A new study has revealed that even relatively mild stress can lead to long-term disability and an inability to work.
It is well known that mental health problems are associated with long-term disability, but the impact of milder forms of psychological stress is likely to have been underestimated, say the authors.
Between 2002 and 2007, the authors tracked the health of more than 17,000 working adults up to the age of 64, who had been randomly selected from the population in the Stockholm area.
All participants completed a validated questionnaire (GHQ-12) at the start of the study to measure their mental health and stress levels, as well as other aspects of health and wellbeing.
During the monitoring period, 649 people started receiving disability benefit - 203 for a mental health problem and the remainder for physical ill health.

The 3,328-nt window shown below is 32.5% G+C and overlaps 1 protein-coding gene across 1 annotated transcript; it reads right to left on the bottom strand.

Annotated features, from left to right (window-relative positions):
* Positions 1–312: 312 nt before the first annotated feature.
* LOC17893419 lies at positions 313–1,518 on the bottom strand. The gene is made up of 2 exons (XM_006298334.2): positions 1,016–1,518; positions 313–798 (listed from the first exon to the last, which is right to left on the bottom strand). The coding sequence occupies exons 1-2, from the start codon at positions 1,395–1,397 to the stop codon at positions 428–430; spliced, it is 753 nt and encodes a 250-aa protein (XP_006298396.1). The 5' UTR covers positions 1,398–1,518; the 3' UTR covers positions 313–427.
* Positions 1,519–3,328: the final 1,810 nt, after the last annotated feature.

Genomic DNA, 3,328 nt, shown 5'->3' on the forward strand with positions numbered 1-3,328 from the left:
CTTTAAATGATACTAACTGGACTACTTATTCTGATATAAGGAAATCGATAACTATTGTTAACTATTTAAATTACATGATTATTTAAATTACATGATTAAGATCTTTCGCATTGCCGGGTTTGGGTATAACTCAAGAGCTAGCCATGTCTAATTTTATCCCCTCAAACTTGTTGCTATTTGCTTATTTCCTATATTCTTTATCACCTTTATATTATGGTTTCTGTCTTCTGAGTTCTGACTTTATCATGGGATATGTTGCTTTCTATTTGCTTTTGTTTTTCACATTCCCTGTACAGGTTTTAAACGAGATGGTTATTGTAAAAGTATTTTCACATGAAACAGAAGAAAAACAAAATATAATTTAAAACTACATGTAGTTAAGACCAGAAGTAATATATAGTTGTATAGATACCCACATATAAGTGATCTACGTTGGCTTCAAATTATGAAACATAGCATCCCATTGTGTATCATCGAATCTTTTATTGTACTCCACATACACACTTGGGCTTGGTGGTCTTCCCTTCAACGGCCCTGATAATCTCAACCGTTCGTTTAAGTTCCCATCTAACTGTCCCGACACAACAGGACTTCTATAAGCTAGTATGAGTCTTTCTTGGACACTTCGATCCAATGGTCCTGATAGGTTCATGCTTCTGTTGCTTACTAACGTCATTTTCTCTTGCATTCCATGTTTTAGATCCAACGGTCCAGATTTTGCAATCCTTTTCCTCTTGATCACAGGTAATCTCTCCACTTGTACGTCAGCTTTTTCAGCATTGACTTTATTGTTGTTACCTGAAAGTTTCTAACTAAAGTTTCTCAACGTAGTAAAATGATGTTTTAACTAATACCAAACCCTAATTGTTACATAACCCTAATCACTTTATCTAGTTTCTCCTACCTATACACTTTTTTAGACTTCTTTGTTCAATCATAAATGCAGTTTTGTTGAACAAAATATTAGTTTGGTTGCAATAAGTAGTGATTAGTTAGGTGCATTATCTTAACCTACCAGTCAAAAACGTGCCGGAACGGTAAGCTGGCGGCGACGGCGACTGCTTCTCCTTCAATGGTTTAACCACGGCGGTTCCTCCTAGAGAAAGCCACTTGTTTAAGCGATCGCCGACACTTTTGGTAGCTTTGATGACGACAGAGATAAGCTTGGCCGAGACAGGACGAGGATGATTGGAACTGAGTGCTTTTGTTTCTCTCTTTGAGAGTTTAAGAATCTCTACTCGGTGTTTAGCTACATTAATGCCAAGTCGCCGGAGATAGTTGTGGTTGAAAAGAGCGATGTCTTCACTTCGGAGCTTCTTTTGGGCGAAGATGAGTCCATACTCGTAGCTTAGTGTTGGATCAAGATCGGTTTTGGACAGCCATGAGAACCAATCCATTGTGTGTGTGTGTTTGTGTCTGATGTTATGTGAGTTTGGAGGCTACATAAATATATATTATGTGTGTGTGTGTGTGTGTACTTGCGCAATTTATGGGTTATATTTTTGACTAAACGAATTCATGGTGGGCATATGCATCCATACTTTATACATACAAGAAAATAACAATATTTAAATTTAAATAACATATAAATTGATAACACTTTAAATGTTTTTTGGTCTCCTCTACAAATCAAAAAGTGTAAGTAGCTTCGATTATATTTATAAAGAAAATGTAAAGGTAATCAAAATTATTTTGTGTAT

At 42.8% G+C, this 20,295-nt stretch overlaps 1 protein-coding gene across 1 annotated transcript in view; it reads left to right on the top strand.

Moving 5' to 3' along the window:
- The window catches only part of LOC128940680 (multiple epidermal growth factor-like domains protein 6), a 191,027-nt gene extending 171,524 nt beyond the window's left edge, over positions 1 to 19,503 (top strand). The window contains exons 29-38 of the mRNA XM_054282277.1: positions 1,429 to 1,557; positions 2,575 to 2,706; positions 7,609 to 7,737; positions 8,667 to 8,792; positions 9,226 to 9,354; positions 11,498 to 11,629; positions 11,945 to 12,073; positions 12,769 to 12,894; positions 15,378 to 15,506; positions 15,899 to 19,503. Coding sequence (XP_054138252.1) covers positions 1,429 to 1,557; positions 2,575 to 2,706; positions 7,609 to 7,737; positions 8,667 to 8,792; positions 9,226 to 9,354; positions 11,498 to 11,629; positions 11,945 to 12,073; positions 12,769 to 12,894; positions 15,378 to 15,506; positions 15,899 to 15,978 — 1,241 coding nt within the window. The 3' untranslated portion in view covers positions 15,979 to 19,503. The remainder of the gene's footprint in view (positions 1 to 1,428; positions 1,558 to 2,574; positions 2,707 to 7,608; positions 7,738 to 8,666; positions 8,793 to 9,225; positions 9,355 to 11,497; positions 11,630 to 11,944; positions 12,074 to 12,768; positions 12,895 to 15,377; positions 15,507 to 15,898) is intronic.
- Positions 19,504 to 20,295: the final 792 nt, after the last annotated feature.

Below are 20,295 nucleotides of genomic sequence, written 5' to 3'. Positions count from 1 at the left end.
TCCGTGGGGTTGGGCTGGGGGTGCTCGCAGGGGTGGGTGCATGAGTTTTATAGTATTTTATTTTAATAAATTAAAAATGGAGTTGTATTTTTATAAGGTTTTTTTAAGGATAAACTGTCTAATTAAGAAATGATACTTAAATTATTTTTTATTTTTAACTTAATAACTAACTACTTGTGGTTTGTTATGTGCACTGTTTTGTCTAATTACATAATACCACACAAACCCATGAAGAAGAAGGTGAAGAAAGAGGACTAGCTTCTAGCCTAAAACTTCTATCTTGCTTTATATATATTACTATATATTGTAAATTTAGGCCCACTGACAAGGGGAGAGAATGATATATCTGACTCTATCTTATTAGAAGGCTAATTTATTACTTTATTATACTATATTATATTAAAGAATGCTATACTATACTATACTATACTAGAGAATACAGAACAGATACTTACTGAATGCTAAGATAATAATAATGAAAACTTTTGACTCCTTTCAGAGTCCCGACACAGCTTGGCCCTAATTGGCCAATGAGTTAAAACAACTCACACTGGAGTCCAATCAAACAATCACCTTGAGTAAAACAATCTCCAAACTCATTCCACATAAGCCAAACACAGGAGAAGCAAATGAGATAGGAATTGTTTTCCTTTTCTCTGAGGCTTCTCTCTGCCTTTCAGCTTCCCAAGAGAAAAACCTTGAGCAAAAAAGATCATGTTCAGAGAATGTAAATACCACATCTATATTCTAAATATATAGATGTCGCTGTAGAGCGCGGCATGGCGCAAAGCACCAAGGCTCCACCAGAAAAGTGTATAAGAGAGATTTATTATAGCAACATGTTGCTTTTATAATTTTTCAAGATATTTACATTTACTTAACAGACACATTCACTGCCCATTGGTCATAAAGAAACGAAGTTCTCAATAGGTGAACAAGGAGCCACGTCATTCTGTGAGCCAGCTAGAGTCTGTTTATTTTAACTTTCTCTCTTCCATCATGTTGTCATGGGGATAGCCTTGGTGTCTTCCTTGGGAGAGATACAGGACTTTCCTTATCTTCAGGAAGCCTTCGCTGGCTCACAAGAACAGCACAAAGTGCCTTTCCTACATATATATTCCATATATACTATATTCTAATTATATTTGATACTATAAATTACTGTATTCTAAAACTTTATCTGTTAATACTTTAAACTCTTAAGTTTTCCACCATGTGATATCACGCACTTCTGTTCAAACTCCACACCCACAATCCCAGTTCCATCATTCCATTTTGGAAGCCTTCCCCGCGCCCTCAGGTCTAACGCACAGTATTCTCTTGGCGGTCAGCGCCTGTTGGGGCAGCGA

Higher levels of stress at the start of the study were associated with a significantly greater likelihood of subsequently being awarded long term disability benefits.
But even those with mild stress were up to 70 per cent more likely to receive disability benefits, after taking account of other factors likely to influence the results, such as lifestyle and alcohol intake.
One in four of these benefits awarded for a physical illness, such as high blood pressure, angina, and stroke, and almost two thirds awarded for a mental illness, were attributable to stress.
The authors say that it is important to consider their findings in the context of modern working life, which places greater demands on employees, and social factors, such as fewer close personal relationships and supportive networks.
These factors lead them to ask: "Are the strains and demands of modern society commonly exceeding human ability?" And they conclude that while mild stress should not be over-medicalised, their findings suggest that it should be taken more seriously than it is.
The study has been published online in the Journal of Epidemiology and Community Health .